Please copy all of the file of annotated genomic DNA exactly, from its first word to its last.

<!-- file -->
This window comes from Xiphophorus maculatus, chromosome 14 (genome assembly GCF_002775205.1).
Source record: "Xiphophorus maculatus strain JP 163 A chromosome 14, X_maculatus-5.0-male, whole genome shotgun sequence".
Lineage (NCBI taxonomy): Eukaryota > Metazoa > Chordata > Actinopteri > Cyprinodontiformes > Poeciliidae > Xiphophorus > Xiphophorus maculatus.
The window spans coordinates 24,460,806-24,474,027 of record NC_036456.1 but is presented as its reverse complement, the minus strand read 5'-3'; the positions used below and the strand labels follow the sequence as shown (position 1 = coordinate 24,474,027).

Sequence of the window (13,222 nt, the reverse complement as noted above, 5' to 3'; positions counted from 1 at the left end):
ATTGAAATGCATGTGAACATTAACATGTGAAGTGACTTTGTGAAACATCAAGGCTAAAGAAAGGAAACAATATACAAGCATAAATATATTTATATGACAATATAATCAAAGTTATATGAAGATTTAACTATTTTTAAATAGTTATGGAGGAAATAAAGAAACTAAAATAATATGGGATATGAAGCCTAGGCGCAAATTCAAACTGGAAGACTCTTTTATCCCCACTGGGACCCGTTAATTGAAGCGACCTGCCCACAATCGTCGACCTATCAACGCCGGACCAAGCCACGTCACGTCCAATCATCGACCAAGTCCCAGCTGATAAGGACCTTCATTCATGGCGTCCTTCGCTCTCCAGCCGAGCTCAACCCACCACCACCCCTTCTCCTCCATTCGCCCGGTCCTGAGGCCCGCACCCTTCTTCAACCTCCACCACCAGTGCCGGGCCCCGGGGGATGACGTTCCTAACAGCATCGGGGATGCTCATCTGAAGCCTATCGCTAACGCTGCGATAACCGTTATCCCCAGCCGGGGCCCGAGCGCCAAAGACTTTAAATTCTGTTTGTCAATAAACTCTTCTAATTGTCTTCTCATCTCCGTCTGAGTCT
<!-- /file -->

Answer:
This window comes from Xiphophorus maculatus, chromosome 14 (genome assembly GCF_002775205.1).
Source record: "Xiphophorus maculatus strain JP 163 A chromosome 14, X_maculatus-5.0-male, whole genome shotgun sequence".
Lineage (NCBI taxonomy): Eukaryota > Metazoa > Chordata > Actinopteri > Cyprinodontiformes > Poeciliidae > Xiphophorus > Xiphophorus maculatus.
The window spans coordinates 24,460,806-24,474,027 of record NC_036456.1 but is presented as its reverse complement, the minus strand read 5'-3'; the positions used below and the strand labels follow the sequence as shown (position 1 = coordinate 24,474,027).

Sequence of the window (13,222 nt, the reverse complement as noted above, 5' to 3'; positions counted from 1 at the left end):
ATTGAAATGCATGTGAACATTAACATGTGAAGTGACTTTGTGAAACATCAAGGCTAAAGAAAGGAAACAATATACAAGCATAAATATATTTATATGACAATATAATCAAAGTTATATGAAGATTTAACTATTTTTAAATAGTTATGGAGGAAATAAAGAAACTAAAATAATATGGGATATGAAGCCTAGGCGCAAATTCAAACTGGAAGACTCTTTTATCCCCACTGGGACCCGTTAATTGAAGCGACCTGCCCACAATCGTCGACCTATCAACGCCGGACCAAGCCACGTCACGTCCAATCATCGACCAAGTCCCAGCTGATAAGGACCTTCATTCATGGCGTCCTTCGCTCTCCAGCCGAGCTCAACCCACCACCACCCCTTCTCCTCCATTCGCCCGGTCCTGAGGCCCGCACCCTTCTTCAACCTCCACCACCAGTGCCGGGCCCCGGGGGATGACGTTCCTAACAGCATCGGGGATGCTCATCTGAAGCCTATCGCTAACGCTGCGATAACCGTTATCCCCAGCCGGGGCCCGAGCGCCAAAGACTTTAAATTCTGTTTGTCAATAAACTCTTCTAATTGTCTTCTCATCTCCGTCTGAGTCT